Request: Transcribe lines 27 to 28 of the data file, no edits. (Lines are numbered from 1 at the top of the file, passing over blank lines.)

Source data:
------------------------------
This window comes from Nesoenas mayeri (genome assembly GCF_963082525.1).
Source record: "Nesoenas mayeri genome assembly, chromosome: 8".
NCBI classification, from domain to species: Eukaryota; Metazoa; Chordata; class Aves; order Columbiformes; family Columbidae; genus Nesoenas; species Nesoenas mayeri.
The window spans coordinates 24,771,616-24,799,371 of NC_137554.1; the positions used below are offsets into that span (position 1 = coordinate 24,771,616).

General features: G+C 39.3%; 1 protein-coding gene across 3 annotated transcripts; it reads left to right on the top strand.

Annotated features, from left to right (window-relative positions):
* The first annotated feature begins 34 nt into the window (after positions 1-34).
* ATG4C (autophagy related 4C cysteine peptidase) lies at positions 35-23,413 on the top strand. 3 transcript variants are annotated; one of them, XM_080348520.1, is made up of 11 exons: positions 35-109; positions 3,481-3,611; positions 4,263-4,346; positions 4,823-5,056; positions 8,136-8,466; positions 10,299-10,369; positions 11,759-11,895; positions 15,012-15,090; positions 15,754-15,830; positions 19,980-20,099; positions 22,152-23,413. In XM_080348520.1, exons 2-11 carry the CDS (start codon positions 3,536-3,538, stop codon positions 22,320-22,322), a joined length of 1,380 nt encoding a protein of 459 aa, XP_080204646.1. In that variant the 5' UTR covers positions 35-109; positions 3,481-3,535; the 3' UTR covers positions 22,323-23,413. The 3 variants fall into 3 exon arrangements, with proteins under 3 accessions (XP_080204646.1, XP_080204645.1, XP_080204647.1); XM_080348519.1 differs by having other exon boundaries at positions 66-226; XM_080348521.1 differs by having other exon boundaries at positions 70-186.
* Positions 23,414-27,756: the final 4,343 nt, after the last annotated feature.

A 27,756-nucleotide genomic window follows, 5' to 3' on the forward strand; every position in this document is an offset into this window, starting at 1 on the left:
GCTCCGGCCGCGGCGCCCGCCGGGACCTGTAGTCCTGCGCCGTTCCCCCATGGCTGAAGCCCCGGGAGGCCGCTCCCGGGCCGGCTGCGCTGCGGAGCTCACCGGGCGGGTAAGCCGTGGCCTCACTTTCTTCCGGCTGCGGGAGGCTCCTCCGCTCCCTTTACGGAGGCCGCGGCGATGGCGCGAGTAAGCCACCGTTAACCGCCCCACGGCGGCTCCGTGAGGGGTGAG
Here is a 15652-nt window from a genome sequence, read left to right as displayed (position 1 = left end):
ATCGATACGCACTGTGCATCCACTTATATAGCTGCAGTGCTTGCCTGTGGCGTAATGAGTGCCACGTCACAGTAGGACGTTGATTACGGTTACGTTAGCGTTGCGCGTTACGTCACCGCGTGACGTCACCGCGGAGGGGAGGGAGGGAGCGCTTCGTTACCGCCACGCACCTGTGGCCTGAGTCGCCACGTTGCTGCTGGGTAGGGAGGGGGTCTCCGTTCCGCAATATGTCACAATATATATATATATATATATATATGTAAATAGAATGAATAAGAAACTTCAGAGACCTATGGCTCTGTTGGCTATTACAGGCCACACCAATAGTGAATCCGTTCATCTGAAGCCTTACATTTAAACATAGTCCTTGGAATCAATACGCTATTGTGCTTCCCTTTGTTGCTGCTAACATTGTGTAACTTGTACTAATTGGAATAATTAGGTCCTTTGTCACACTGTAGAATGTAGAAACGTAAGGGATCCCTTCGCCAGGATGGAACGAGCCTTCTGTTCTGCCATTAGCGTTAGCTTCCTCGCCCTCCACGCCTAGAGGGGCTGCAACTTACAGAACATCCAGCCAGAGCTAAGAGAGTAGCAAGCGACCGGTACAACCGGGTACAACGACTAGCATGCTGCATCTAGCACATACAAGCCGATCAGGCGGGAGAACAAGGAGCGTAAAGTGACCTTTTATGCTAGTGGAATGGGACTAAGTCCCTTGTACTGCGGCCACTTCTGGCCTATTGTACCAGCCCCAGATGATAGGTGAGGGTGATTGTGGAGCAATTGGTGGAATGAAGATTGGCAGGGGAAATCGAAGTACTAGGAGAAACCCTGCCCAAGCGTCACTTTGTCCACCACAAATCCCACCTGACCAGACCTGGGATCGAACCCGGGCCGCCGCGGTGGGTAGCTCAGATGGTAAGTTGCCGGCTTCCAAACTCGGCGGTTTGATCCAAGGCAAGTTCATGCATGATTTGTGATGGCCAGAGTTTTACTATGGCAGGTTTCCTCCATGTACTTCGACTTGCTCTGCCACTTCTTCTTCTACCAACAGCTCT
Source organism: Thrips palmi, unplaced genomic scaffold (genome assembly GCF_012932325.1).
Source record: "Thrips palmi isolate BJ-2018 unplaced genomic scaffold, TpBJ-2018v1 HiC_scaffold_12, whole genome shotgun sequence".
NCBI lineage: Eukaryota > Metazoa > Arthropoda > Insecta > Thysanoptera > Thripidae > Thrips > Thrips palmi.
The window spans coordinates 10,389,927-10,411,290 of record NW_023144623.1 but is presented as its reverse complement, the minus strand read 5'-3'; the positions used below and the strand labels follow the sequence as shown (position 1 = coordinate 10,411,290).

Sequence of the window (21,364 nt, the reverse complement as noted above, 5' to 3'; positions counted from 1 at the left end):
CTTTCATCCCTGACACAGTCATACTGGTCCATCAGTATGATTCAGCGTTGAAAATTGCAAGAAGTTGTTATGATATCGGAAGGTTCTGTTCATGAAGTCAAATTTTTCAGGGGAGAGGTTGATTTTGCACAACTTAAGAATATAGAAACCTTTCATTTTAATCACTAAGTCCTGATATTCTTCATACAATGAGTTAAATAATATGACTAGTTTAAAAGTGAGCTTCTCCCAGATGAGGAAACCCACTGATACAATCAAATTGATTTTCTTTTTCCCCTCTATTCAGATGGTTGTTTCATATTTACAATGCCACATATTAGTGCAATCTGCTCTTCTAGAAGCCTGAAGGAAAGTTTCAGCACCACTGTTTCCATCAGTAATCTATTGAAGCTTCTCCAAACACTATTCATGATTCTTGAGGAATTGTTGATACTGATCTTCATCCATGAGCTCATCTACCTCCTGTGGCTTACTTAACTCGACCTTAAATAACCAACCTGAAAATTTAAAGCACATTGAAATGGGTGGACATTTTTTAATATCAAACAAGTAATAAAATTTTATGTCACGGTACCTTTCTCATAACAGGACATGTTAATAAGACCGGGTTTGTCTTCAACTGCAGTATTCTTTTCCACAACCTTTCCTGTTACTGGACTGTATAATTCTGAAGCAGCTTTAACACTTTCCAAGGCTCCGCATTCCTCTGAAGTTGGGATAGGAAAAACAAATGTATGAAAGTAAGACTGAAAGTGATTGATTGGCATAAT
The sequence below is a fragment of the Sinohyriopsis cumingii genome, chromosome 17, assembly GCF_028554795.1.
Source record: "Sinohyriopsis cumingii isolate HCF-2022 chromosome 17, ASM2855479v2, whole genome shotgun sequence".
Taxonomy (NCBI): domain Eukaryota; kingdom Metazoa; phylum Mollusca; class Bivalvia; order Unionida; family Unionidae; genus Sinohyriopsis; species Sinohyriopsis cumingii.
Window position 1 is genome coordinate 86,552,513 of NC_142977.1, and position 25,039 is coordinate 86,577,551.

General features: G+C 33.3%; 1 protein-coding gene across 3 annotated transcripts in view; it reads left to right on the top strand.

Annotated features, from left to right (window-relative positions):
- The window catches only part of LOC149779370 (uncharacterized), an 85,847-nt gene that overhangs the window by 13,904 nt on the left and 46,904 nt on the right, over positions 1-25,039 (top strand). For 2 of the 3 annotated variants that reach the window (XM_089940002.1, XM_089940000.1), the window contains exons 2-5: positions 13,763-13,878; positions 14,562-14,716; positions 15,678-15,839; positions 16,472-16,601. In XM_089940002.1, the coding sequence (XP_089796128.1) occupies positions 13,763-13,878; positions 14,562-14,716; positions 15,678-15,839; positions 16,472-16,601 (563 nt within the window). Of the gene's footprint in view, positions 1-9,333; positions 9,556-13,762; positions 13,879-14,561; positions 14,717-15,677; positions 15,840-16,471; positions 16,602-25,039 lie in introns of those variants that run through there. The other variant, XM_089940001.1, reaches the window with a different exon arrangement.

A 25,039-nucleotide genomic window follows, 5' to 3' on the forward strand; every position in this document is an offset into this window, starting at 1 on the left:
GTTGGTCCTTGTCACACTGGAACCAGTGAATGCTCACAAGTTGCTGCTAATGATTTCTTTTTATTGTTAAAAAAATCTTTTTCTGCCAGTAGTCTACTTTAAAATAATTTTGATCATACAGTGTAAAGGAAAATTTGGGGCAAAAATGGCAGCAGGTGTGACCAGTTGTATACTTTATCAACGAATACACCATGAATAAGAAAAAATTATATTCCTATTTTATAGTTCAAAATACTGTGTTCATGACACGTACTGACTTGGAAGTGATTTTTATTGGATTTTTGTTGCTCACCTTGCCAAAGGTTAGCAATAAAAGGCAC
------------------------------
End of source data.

A 25,039-nucleotide genomic window follows, 5' to 3' on the forward strand; every position in this document is an offset into this window, starting at 1 on the left:
GTTGGTCCTTGTCACACTGGAACCAGTGAATGCTCACAAGTTGCTGCTAATGATTTCTTTTTATTGTTAAAAAAATCTTTTTCTGCCAGTAGTCTACTTTAAAATAATTTTGATCATACAGTGTAAAGGAAAATTTGGGGCAAAAATGGCAGCAGGTGTGACCAGTTGTATACTTTATCAACGAATACACCATGAATAAGAAAAAATTATATTCCTATTTTATAGTTCAAAATACTGTGTTCATGACACGTACTGACTTGGAAGTGATTTTTATTGGATTTTTGTTGCTCACCTTGCCAAAGGTTAGCAATAAAAGGCAC